Fluter is old and dying (although as has been observed before, people rarely seem to look older during successive episodes – there’s certainly none of the elaborate ageing makeup which was used in I Claudius). He’s chosen Cleopatra and her brother, Ptolemy (Daniel Beales), as his heirs – with three people to act as regents until Ptolemy comes of age.
It’ll come as no surprise that the apparently meek and submissive Cleopatra is dazzled by the prospect of power. In her father’s hearing she wishes that he would hurry up and die, although she’s quick to cover this up (claiming that she wished him to hurry up and get well).
After Fluter’s death, Cleopatra quickly displays the autocratic streak that runs through her family and firmly rejects the approach of her brother’s three regents. One of them, Pothinius, played by John Righam, looks extraordinary – but despite being caked in makeup still manages to deliver his lines with conviction. What a pro! Daniel Beales is entertainingly squeaky as the boy king, completely dominated by his older sister. He also has another sister, Arsione (Francesca Gornshaw) who immediately catches the eye.
As for Cleopatra, she spends her time flirting with the likes of Pompey (Philip Cade) and giggling about it afterwards with her servants. As usual, they’re bare-breasted, and amongst their number is Shirin Taylor. Eleven minutes in we’re told that the mob is rioting (you can almost set your watch by them). This sees Cleopatra driven from Egypt thanks to the machinations of the wily Pothinius.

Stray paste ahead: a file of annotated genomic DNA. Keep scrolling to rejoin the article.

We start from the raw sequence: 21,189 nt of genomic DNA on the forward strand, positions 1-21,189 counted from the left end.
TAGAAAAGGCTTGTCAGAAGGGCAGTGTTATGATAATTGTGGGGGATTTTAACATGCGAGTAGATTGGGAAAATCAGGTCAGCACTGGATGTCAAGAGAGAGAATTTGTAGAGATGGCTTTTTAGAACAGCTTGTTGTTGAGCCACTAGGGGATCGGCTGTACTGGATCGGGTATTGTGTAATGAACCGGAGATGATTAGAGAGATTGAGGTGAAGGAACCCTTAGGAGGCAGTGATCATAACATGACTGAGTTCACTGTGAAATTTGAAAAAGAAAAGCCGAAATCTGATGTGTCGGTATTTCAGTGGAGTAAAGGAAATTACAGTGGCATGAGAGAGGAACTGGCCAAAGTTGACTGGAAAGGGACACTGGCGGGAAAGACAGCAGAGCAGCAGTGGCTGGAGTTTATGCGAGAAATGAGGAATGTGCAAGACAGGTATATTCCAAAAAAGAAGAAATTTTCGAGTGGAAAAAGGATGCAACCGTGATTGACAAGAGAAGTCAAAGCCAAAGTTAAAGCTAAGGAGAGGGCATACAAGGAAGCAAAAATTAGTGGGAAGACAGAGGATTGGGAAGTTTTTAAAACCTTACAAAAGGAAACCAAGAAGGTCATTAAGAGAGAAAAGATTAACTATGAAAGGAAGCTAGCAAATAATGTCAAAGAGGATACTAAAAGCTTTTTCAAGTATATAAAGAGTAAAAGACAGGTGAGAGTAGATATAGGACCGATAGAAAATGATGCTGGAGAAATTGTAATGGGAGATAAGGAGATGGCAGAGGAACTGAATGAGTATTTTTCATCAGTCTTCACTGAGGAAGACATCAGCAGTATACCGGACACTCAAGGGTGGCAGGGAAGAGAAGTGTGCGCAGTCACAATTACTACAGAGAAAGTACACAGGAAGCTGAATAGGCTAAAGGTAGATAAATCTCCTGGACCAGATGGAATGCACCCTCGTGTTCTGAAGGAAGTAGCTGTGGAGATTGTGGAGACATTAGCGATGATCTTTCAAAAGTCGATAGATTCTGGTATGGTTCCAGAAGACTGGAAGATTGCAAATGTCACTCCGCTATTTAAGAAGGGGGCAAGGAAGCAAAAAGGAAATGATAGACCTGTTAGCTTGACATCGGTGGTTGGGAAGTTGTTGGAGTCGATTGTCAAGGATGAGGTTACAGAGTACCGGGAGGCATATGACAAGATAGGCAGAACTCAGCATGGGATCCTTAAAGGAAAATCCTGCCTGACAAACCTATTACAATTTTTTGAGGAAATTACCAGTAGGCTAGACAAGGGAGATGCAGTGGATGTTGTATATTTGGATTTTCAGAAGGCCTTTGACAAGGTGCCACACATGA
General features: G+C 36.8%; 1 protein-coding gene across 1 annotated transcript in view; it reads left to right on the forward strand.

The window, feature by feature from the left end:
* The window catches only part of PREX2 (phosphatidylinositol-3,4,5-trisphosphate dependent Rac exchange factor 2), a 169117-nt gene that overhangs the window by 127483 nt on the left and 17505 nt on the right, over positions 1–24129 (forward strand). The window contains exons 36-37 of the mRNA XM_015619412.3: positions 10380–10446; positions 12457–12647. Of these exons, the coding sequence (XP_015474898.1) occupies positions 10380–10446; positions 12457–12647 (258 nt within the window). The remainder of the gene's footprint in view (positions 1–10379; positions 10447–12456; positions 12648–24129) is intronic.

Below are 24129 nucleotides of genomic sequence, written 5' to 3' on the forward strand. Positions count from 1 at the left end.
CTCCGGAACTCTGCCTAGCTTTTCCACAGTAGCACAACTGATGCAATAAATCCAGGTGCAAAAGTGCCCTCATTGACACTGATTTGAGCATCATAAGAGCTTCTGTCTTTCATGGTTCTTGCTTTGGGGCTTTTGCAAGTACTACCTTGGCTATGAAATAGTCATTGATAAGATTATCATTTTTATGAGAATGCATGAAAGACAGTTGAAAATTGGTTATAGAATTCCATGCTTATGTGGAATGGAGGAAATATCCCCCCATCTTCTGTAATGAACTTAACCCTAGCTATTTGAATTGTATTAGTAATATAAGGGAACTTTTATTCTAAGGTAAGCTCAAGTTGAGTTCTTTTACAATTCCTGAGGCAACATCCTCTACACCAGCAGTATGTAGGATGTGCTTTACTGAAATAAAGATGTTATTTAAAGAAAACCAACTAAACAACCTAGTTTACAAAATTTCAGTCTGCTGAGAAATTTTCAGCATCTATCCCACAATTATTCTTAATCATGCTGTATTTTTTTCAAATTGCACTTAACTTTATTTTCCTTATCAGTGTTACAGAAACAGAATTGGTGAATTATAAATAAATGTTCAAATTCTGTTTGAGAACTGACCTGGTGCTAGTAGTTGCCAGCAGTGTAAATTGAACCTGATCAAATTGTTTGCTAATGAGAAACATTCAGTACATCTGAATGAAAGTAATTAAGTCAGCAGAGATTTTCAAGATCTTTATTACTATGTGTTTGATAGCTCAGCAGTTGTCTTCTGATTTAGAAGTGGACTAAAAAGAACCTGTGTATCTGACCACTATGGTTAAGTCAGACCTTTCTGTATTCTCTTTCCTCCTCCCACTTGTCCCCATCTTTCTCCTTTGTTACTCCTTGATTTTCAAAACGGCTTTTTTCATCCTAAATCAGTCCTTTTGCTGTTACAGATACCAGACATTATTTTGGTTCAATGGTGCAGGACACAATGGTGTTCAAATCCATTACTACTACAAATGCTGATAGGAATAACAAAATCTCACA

Robert Hardy returns as Julius Caesar. When Theodotus (Graham Crowden) brings him the head of Pompey, he doesn’t react with the sort of delight that Theodotus was probably expecting. Instead he mourns for a man who by chance and circumstance became his enemy. How historically accurate this is is open to question, but it implies that Caesar has a greater sense of morality than the rulers of Egypt.
His meeting with the boy-king Ptolemy is another interesting scene. Ptolemy is offended that Caesar didn’t rise when he entered the room, but Caesar – telling him that they got rid of their kings some time ago – is unabashed, offering him a cheery “how do you do” and a firm handshake. He’s also asked for a meeting with the queen, but Caesar does wonder if she’ll manage to make it past the likes of Pothinius. When you see one of her servants carrying a carpet it’s not difficult to imagine what’s coming next. The carpet is unrolled to reveal ……. Cleopatra.
It’s a bit of a damp squib moment it must be said, although the expression of delight on Hardy’s face almost makes up for it. Just as good is the moment when Caesar releases she’s Cleopatra (and not, as he originally thought, a prostitute). Michelle Newell continues to play Cleopatra with a strange mixture of girlish naivety and ruthless calculation. It’s slightly odd, but certainly effective, as Caesar falls under her spell and restores her to the throne.
Robert Hardy is the stand-out performer during this episode. His Julius Caesar is both a diplomat and a soldier, who also possesses a wry sense of humour. And Hardy’s more naturalistic performance contrasts nicely with some of the more mannered and dramatic turns that pop up during the series .